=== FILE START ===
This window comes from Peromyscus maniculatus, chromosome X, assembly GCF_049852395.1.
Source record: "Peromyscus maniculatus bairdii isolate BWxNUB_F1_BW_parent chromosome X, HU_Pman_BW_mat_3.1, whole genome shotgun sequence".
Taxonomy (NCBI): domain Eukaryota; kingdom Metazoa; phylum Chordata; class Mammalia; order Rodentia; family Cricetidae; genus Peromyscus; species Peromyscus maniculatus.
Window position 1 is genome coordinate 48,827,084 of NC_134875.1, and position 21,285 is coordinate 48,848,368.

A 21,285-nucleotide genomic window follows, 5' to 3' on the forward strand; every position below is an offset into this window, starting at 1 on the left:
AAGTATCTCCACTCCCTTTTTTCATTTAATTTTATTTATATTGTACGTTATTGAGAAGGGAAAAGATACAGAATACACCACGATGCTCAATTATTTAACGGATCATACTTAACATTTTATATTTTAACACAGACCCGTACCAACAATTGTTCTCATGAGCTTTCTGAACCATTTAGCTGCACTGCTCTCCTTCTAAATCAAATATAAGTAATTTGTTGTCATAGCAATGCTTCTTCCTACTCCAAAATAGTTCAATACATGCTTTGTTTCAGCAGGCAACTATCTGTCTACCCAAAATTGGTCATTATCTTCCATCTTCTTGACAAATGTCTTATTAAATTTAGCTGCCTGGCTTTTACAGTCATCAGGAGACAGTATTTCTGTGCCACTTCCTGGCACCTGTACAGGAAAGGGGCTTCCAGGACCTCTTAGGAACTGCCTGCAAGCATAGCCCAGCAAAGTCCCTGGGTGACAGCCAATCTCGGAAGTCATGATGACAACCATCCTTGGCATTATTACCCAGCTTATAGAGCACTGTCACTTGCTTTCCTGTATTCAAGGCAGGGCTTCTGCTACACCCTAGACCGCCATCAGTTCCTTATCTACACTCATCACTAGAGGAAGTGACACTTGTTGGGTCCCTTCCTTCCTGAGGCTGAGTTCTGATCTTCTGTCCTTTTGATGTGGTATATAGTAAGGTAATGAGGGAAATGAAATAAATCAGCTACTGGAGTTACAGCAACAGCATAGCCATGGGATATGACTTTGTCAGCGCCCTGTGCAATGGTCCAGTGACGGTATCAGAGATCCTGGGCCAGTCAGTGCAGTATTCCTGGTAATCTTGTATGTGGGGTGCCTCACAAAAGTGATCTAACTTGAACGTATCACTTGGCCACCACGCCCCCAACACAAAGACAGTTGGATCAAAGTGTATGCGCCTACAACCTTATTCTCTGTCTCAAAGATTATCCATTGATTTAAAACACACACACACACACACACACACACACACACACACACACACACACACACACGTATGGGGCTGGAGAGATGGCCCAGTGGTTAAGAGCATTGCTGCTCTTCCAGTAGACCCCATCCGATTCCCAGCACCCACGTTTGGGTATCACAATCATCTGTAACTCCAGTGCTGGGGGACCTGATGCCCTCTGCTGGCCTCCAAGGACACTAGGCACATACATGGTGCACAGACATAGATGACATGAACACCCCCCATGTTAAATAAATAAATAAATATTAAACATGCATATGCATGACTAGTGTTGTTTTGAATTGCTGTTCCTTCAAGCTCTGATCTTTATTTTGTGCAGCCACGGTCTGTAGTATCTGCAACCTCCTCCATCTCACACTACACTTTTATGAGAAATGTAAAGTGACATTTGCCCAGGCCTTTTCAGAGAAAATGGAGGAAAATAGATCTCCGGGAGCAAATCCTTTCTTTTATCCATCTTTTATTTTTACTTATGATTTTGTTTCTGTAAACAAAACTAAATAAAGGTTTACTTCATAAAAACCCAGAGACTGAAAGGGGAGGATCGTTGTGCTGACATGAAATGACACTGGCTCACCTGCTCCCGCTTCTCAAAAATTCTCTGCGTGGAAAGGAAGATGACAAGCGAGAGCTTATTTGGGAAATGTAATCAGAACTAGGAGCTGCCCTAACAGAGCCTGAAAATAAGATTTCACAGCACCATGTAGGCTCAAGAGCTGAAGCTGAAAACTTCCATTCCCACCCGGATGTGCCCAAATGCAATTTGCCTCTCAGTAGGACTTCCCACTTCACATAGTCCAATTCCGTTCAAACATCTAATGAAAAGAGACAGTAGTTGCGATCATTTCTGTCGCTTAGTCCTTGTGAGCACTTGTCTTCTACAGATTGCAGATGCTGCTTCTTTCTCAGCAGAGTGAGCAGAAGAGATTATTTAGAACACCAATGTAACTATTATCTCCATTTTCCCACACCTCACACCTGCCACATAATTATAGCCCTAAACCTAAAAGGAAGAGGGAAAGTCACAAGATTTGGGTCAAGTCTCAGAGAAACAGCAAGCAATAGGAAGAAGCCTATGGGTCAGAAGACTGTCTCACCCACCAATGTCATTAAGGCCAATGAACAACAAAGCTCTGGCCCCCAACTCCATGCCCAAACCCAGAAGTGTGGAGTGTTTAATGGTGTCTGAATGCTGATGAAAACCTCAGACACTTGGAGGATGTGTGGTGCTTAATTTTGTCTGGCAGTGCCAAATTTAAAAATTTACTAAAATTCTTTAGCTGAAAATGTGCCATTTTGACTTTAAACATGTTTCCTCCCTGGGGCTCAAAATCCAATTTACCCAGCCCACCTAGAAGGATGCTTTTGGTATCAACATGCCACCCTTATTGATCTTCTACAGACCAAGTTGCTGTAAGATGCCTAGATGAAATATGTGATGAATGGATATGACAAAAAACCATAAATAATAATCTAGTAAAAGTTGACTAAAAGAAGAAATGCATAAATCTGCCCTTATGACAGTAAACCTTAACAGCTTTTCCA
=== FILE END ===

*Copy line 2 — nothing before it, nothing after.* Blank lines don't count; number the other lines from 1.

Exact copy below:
Source record: "Peromyscus maniculatus bairdii isolate BWxNUB_F1_BW_parent chromosome X, HU_Pman_BW_mat_3.1, whole genome shotgun sequence".